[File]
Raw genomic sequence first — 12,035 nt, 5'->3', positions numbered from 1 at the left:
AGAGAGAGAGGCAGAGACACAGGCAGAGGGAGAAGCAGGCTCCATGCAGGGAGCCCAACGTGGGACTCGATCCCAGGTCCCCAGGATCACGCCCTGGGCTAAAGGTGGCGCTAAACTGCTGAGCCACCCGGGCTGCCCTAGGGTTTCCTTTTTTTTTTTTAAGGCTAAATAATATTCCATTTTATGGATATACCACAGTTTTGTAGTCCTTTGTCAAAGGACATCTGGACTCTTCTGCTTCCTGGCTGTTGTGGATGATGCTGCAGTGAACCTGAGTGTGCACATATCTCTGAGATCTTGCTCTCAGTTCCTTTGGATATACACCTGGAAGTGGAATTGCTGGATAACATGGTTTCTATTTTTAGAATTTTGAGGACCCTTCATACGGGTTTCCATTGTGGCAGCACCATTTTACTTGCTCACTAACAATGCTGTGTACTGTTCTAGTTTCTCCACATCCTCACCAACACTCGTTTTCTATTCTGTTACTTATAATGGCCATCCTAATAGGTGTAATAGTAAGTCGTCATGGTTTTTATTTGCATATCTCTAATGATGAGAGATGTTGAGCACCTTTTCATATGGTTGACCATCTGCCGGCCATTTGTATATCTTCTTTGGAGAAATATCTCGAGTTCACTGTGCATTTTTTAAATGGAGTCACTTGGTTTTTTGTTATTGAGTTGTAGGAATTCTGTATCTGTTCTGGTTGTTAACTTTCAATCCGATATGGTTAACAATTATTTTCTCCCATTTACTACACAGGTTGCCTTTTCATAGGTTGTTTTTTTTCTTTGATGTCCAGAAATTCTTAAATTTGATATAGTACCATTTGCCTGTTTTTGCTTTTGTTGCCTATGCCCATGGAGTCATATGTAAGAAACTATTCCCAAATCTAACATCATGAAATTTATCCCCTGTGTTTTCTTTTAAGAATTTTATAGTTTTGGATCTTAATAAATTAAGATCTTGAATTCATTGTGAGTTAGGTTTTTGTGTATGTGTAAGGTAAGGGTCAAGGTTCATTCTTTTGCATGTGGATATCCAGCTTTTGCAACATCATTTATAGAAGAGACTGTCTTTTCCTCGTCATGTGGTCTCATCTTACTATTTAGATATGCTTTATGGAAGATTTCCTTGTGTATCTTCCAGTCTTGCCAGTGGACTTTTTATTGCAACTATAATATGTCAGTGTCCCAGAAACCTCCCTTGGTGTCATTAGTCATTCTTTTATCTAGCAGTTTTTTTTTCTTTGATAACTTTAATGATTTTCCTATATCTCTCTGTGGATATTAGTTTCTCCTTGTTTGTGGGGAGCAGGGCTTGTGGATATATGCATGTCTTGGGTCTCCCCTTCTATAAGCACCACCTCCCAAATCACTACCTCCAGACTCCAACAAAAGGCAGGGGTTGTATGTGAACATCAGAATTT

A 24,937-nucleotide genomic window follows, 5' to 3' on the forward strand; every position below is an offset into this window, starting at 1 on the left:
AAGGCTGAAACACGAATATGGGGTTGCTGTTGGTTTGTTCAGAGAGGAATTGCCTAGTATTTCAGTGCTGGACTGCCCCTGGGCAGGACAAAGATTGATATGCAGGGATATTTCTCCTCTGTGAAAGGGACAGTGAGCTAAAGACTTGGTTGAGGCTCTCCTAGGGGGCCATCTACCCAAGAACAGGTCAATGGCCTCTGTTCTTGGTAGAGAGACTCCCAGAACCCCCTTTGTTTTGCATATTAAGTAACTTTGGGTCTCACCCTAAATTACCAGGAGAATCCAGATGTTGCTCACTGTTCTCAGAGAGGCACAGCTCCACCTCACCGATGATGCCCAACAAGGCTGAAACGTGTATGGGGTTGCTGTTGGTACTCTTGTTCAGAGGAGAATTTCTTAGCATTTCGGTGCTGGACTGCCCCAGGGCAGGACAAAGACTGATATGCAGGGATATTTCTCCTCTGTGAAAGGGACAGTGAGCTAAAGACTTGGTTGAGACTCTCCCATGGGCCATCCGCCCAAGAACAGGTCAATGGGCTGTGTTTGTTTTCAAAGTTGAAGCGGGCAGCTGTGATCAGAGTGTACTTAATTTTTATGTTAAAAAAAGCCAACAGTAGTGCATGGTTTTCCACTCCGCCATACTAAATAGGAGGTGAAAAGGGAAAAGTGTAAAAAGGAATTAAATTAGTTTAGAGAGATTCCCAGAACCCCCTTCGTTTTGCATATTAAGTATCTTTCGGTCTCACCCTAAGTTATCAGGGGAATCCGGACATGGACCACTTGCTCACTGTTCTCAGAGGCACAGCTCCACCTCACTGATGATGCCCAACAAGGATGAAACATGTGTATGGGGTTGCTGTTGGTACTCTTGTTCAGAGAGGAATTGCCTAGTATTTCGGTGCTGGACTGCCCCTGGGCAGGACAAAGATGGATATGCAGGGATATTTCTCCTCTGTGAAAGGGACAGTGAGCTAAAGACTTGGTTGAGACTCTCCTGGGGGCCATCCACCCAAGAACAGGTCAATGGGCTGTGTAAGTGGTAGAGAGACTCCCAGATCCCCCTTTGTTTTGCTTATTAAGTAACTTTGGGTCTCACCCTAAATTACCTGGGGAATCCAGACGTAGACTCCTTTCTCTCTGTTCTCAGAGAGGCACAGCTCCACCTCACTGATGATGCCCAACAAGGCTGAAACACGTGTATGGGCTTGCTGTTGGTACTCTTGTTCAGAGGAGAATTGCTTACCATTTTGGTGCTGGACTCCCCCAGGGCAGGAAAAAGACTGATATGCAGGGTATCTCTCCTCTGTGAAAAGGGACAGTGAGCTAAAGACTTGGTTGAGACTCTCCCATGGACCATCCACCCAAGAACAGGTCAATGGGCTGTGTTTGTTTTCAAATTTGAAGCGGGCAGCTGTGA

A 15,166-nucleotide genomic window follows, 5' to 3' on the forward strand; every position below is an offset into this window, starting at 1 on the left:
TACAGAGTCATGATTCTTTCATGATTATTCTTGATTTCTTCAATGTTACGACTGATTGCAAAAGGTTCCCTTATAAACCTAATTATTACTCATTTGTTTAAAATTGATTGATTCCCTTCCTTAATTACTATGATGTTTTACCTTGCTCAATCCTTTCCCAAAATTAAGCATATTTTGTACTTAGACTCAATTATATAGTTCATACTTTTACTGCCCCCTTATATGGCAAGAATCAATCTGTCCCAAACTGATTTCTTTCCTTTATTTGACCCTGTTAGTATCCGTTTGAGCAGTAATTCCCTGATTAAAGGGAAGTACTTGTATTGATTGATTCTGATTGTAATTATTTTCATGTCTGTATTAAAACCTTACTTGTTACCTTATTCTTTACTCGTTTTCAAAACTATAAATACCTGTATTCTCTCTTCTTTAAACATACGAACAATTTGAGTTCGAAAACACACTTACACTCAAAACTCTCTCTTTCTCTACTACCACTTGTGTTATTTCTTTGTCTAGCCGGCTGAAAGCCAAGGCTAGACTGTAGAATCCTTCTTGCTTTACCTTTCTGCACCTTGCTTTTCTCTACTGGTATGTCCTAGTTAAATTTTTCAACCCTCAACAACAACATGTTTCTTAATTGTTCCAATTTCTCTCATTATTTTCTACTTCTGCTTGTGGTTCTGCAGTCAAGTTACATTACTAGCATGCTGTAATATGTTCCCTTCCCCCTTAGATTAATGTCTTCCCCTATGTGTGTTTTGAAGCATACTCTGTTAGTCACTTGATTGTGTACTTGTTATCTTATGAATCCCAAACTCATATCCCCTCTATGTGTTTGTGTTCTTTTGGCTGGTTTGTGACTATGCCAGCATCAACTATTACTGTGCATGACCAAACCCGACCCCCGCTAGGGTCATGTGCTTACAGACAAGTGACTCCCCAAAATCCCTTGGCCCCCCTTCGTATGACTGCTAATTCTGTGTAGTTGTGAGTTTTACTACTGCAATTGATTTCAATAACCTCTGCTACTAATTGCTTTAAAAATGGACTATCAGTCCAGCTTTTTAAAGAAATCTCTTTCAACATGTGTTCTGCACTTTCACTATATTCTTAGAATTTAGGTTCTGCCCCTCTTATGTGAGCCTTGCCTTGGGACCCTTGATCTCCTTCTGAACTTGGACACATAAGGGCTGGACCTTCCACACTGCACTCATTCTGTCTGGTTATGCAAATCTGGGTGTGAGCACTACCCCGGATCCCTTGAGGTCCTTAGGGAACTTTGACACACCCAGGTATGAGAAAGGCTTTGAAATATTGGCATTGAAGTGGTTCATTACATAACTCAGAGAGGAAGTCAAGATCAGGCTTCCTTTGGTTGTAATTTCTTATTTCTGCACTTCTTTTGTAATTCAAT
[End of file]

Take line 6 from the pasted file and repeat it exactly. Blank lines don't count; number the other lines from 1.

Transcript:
TACAGAGTCATGATTCTTTCATGATTATTCTTGATTTCTTCAATGTTACGACTGATTGCAAAAGGTTCCCTTATAAACCTAATTATTACTCATTTGTTTAAAATTGATTGATTCCCTTCCTTAATTACTATGATGTTTTACCTTGCTCAATCCTTTCCCAAAATTAAGCATATTTTGTACTTAGACTCAATTATATAGTTCATACTTTTACTGCCCCCTTATATGGCAAGAATCAATCTGTCCCAAACTGATTTCTTTCCTTTATTTGACCCTGTTAGTATCCGTTTGAGCAGTAATTCCCTGATTAAAGGGAAGTACTTGTATTGATTGATTCTGATTGTAATTATTTTCATGTCTGTATTAAAACCTTACTTGTTACCTTATTCTTTACTCGTTTTCAAAACTATAAATACCTGTATTCTCTCTTCTTTAAACATACGAACAATTTGAGTTCGAAAACACACTTACACTCAAAACTCTCTCTTTCTCTACTACCACTTGTGTTATTTCTTTGTCTAGCCGGCTGAAAGCCAAGGCTAGACTGTAGAATCCTTCTTGCTTTACCTTTCTGCACCTTGCTTTTCTCTACTGGTATGTCCTAGTTAAATTTTTCAACCCTCAACAACAACATGTTTCTTAATTGTTCCAATTTCTCTCATTATTTTCTACTTCTGCTTGTGGTTCTGCAGTCAAGTTACATTACTAGCATGCTGTAATATGTTCCCTTCCCCCTTAGATTAATGTCTTCCCCTATGTGTGTTTTGAAGCATACTCTGTTAGTCACTTGATTGTGTACTTGTTATCTTATGAATCCCAAACTCATATCCCCTCTATGTGTTTGTGTTCTTTTGGCTGGTTTGTGACTATGCCAGCATCAACTATTACTGTGCATGACCAAACCCGACCCCCGCTAGGGTCATGTGCTTACAGACAAGTGACTCCCCAAAATCCCTTGGCCCCCCTTCGTATGACTGCTAATTCTGTGTAGTTGTGAGTTTTACTACTGCAATTGATTTCAATAACCTCTGCTACTAATTGCTTTAAAAATGGACTATCAGTCCAGCTTTTTAAAGAAATCTCTTTCAACATGTGTTCTGCACTTTCACTATATTCTTAGAATTTAGGTTCTGCCCCTCTTATGTGAGCCTTGCCTTGGGACCCTTGATCTCCTTCTGAACTTGGACACATAAGGGCTGGACCTTCCACACTGCACTCATTCTGTCTGGTTATGCAAATCTGGGTGTGAGCACTACCCCGGATCCCTTGAGGTCCTTAGGGAACTTTGACACACCCAGGTATGAGAAAGGCTTTGAAATATTGGCATTGAAGTGGTTCATTACATAACTCAGAGAGGAAGTCAAGATCAGGCTTCCTTTGGTTGTAATTTCTTATTTCTGCACTTCTTTTGTAATTCAAT